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Island Long Riders brave the heat for horseback shooting competition
Not even the heat can stop the cowboys and cowgirls of Island Long Riders.
Though the heat index reached 97 degrees Saturday, the riders still turned up at the Old Bethpage Village Restoration in full cowboy gear to show off their skills in a horse mounted shooting competition.
“We knew we had a lot of people coming out . . . so we didn’t want to cancel the event,” said club president Joe Mugnai, of Farmingdale.
Mugnai founded the Island Long Riders, Long Island’s only cowboy mounted shooting club, in 2009 and it is now an affiliate club of the Cowboy Sports Association, a national organization that promotes mounted shooting.
On Saturday, Mugnai and eight of his riders braved the heat and put on a show for those wandering around the Old Bethpage Village Restoration. The crowd started small, but as the sound of gunshots began ringing through the air, curious spectators began trickling in.
James Alonzo, 53, and his wife Donna, 51, of Islandia, were the first two spectators on the scene.
“I could watch this all day,” James Alonzo said. “We just recently started riding and met one of the Island Long Riders at the stables where we are taking lessons and she told us about today’s event. I’ve always been a fan of guns and I own a few rifles myself, but once I start riding for real I want to apply for a pistol license so that I can give mounted shooting a try.”
Throughout the day, riders took turns running through the different courses that Mugnai laid out for them with red and white balloons fastened to cones as targets.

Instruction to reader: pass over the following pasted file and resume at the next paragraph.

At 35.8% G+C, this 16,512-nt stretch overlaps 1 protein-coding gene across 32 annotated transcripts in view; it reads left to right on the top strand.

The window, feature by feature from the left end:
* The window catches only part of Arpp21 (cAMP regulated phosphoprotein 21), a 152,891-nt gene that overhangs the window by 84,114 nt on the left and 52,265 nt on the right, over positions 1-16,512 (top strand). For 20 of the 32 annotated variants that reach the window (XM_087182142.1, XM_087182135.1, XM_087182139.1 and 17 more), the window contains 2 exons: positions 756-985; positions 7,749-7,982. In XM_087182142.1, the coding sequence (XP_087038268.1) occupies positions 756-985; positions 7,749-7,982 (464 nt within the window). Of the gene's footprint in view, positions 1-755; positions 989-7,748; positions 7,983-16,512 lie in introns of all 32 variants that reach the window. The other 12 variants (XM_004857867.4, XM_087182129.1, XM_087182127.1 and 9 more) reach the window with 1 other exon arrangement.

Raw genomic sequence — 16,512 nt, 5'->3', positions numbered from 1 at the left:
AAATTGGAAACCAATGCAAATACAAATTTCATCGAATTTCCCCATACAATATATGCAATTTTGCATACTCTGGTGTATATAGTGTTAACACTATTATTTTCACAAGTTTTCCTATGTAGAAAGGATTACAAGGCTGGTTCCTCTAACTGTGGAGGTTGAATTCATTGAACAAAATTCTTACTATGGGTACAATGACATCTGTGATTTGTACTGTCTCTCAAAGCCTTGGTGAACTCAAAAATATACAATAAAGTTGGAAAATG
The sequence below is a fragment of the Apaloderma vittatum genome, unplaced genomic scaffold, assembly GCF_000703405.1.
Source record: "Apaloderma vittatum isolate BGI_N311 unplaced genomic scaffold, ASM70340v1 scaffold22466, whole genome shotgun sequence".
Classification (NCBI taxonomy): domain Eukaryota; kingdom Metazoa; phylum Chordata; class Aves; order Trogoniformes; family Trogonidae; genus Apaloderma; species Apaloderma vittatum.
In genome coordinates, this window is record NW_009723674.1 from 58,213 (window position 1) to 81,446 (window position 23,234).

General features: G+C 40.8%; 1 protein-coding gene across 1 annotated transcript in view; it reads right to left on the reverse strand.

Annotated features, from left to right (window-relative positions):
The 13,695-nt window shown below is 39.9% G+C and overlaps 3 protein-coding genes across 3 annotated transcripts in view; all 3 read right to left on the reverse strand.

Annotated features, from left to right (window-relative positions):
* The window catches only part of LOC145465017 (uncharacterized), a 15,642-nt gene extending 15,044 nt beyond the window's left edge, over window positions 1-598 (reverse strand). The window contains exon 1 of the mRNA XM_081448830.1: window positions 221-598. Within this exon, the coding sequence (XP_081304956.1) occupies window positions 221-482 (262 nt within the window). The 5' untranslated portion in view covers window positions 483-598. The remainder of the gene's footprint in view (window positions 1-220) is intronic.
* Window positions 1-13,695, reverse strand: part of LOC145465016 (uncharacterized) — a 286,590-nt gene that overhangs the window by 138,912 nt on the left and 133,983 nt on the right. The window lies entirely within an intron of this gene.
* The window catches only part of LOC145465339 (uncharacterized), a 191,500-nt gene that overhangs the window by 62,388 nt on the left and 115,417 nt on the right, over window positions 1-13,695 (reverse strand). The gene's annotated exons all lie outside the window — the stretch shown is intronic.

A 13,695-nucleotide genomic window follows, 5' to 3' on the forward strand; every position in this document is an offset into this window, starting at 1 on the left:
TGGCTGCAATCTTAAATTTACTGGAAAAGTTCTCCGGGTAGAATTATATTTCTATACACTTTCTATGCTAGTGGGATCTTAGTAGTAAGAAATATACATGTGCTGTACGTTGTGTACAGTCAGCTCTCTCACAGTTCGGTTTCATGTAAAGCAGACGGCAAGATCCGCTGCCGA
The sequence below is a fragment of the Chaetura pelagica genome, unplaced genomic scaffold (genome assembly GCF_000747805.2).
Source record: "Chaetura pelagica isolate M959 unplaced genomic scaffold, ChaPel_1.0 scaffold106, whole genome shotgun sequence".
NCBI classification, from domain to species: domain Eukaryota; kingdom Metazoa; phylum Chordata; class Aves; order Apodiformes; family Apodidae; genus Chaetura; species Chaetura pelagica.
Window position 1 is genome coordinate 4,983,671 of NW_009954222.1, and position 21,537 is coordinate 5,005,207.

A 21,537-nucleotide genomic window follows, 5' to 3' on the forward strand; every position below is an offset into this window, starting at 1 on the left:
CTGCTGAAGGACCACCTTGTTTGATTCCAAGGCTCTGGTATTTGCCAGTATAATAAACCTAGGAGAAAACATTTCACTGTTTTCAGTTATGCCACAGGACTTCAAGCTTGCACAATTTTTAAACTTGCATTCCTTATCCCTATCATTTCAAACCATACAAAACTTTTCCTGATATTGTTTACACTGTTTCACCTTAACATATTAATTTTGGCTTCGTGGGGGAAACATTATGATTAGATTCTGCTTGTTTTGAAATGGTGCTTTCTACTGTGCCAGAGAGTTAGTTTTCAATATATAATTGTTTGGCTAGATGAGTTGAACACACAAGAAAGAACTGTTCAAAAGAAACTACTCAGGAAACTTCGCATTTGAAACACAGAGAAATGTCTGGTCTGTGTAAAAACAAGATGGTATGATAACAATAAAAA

A rider started a heat by maneuvering through an obstacle course and shooting at five white balloons with a replica Colt 1873 revolver. Then, the rider holstered, switched to a second revolver and raced back toward the starting point, picking off a set of red balloons.
Typically, when the riders compete, their times apply to a national ranking, but on Saturday Mugnai made the decision to tone it down to just a “demonstration.” This slowed the pace of the event, but assured that the riders and the horses would not overheat.
At the gun table, Jim Passarella, 53, of Ronkonkoma, was tasked with loading and unloading the revolvers and manning the clock that recorded how fast the riders completed a course. But his unofficial task was to answer the many questions posed to him by passersby about the guns and ammunition being used in the competition.
“Each of our riders has a New York State pistol license,” Passarella said. “We don’t use live ammunition because it’s a safety hazard so we use blank bullets filled with black gunpowder. Instead of puncturing the balloons like a bullet would, the black powder burns them, causing them to pop.”
With a heat advisory in effect for Nassau County, the guns were just one of the concerns for those in attendance. The cowboy gear the riders wore proved to be another obstacle in keeping cool -- but it’s also a necessity. Riders must be in full costume -- chaps, suspenders, boots and, of course, cowboy hats -- in order to compete.
“Being out there in the heat with the gear on can be tough,” Mugnai said. “But the crowd loves it and the horses seem to as well, so it’s definitely worth it.”